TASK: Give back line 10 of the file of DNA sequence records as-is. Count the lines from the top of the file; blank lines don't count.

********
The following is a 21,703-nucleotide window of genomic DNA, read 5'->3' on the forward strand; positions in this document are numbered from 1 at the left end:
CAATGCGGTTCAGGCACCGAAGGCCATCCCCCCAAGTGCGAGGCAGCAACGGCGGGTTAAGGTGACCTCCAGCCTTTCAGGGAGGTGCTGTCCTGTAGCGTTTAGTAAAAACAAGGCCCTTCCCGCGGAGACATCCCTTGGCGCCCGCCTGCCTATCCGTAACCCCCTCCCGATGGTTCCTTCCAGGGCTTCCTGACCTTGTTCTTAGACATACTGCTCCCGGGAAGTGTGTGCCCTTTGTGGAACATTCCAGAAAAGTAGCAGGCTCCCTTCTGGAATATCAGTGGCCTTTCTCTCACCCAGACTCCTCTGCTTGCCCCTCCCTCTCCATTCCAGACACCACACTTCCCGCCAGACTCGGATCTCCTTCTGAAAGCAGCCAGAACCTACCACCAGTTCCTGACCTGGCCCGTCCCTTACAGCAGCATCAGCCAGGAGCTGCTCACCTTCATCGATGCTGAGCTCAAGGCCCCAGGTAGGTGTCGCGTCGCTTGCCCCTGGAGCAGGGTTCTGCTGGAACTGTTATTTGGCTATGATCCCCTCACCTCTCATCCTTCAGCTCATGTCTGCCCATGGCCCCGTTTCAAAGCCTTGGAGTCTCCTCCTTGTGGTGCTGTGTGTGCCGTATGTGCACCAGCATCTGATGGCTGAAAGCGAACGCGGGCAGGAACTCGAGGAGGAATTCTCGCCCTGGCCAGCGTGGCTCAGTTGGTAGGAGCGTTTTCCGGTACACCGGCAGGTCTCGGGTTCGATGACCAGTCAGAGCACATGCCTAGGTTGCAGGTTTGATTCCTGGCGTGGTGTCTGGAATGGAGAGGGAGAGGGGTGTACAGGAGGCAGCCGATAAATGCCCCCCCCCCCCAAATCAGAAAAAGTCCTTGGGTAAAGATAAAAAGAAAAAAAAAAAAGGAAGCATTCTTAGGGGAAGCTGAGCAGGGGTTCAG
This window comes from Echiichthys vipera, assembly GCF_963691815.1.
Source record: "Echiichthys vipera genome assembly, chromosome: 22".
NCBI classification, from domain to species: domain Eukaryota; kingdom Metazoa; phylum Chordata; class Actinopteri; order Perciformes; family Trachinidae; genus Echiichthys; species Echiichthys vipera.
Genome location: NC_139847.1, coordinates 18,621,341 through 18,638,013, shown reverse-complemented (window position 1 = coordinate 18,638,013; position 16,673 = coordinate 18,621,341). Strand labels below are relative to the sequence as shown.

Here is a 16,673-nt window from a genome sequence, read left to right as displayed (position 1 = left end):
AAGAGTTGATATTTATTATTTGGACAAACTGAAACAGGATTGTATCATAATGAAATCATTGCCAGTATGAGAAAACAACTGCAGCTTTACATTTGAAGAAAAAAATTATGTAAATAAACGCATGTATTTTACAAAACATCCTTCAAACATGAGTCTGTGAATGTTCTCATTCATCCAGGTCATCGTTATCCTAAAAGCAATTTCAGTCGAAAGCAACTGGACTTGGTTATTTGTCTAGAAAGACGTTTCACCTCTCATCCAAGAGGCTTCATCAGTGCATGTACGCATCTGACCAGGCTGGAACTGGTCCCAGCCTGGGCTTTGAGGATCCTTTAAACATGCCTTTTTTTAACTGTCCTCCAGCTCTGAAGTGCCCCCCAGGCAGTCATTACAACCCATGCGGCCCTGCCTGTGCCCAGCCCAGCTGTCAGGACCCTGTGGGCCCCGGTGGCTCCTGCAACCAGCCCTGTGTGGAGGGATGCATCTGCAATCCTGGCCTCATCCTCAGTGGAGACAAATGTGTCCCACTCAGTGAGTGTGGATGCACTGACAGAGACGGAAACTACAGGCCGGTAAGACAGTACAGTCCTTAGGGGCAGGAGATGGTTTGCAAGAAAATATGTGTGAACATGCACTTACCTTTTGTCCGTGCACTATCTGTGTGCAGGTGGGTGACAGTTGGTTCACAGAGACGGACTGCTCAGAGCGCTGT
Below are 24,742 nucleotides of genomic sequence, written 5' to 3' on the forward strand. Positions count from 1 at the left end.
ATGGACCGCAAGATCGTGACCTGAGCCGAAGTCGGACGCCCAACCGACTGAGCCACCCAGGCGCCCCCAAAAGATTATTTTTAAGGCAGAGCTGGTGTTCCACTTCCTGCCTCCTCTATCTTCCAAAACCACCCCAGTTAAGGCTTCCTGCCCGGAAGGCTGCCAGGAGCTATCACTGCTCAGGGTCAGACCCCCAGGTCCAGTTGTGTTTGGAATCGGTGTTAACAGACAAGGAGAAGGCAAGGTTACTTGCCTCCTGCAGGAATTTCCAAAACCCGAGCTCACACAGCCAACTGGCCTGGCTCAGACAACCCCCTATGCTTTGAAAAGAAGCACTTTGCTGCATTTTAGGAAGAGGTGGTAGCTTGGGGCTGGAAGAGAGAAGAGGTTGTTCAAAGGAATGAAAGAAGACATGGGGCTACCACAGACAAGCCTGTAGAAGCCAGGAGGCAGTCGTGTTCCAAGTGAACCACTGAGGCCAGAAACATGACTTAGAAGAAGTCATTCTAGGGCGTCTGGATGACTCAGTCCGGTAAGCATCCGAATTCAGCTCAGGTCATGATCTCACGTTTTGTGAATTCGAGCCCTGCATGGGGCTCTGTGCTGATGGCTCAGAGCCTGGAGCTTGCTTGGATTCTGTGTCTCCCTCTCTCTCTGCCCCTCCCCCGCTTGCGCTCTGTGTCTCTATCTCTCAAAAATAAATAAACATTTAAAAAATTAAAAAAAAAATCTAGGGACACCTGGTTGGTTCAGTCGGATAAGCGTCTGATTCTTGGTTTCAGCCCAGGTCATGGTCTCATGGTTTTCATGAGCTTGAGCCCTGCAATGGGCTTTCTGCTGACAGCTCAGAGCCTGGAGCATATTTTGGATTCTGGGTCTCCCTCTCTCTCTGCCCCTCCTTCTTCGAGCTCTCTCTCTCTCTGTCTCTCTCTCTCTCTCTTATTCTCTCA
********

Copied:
ATGGACCGCAAGATCGTGACCTGAGCCGAAGTCGGACGCCCAACCGACTGAGCCACCCAGGCGCCCCCAAAAGATTATTTTTAAGGCAGAGCTGGTGTTCCACTTCCTGCCTCCTCTATCTTCCAAAACCACCCCAGTTAAGGCTTCCTGCCCGGAAGGCTGCCAGGAGCTATCACTGCTCAGGGTCAGACCCCCAGGTCCAGTTGTGTTTGGAATCGGTGTTAACAGACAAGGAGAAGGCAAGGTTACTTGCCTCCTGCAGGAATTTCCAAAACCCGAGCTCACACAGCCAACTGGCCTGGCTCAGACAACCCCCTATGCTTTGAAAAGAAGCACTTTGCTGCATTTTAGGAAGAGGTGGTAGCTTGGGGCTGGAAGAGAGAAGAGGTTGTTCAAAGGAATGAAAGAAGACATGGGGCTACCACAGACAAGCCTGTAGAAGCCAGGAGGCAGTCGTGTTCCAAGTGAACCACTGAGGCCAGAAACATGACTTAGAAGAAGTCATTCTAGGGCGTCTGGATGACTCAGTCCGGTAAGCATCCGAATTCAGCTCAGGTCATGATCTCACGTTTTGTGAATTCGAGCCCTGCATGGGGCTCTGTGCTGATGGCTCAGAGCCTGGAGCTTGCTTGGATTCTGTGTCTCCCTCTCTCTCTGCCCCTCCCCCGCTTGCGCTCTGTGTCTCTATCTCTCAAAAATAAATAAACATTTAAAAAATTAAAAAAAAAATCTAGGGACACCTGGTTGGTTCAGTCGGATAAGCGTCTGATTCTTGGTTTCAGCCCAGGTCATGGTCTCATGGTTTTCATGAGCTTGAGCCCTGCAATGGGCTTTCTGCTGACAGCTCAGAGCCTGGAGCATATTTTGGATTCTGGGTCTCCCTCTCTCTCTGCCCCTCCTTCTTCGAGCTCTCTCTCTCTCTGTCTCTCTCTCTCTCTCTTATTCTCTCA